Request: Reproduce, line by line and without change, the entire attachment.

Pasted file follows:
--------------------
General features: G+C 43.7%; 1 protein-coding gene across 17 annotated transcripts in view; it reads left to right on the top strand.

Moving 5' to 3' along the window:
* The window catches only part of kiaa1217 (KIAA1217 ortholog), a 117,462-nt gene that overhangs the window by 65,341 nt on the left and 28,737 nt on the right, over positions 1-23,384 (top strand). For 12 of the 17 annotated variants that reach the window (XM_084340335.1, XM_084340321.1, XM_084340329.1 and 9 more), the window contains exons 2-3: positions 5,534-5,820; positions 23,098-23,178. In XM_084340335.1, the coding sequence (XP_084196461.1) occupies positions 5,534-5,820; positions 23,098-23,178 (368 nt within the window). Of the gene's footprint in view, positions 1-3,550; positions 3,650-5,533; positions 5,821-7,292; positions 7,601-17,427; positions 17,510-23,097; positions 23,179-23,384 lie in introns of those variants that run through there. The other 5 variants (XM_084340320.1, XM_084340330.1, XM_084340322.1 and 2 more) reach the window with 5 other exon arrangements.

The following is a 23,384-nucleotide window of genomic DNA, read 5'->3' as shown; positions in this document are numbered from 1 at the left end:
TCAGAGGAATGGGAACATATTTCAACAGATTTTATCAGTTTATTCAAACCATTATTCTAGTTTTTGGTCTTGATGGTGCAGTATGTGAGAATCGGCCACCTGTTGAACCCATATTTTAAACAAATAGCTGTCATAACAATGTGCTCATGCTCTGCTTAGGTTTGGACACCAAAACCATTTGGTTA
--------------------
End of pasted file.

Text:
General features: G+C 43.7%; 1 protein-coding gene across 17 annotated transcripts in view; it reads left to right on the top strand.

Moving 5' to 3' along the window:
* The window catches only part of kiaa1217 (KIAA1217 ortholog), a 117,462-nt gene that overhangs the window by 65,341 nt on the left and 28,737 nt on the right, over positions 1-23,384 (top strand). For 12 of the 17 annotated variants that reach the window (XM_084340335.1, XM_084340321.1, XM_084340329.1 and 9 more), the window contains exons 2-3: positions 5,534-5,820; positions 23,098-23,178. In XM_084340335.1, the coding sequence (XP_084196461.1) occupies positions 5,534-5,820; positions 23,098-23,178 (368 nt within the window). Of the gene's footprint in view, positions 1-3,550; positions 3,650-5,533; positions 5,821-7,292; positions 7,601-17,427; positions 17,510-23,097; positions 23,179-23,384 lie in introns of those variants that run through there. The other 5 variants (XM_084340320.1, XM_084340330.1, XM_084340322.1 and 2 more) reach the window with 5 other exon arrangements.

The following is a 23,384-nucleotide window of genomic DNA, read 5'->3' as shown; positions in this document are numbered from 1 at the left end:
TCAGAGGAATGGGAACATATTTCAACAGATTTTATCAGTTTATTCAAACCATTATTCTAGTTTTTGGTCTTGATGGTGCAGTATGTGAGAATCGGCCACCTGTTGAACCCATATTTTAAACAAATAGCTGTCATAACAATGTGCTCATGCTCTGCTTAGGTTTGGACACCAAAACCATTTGGTTA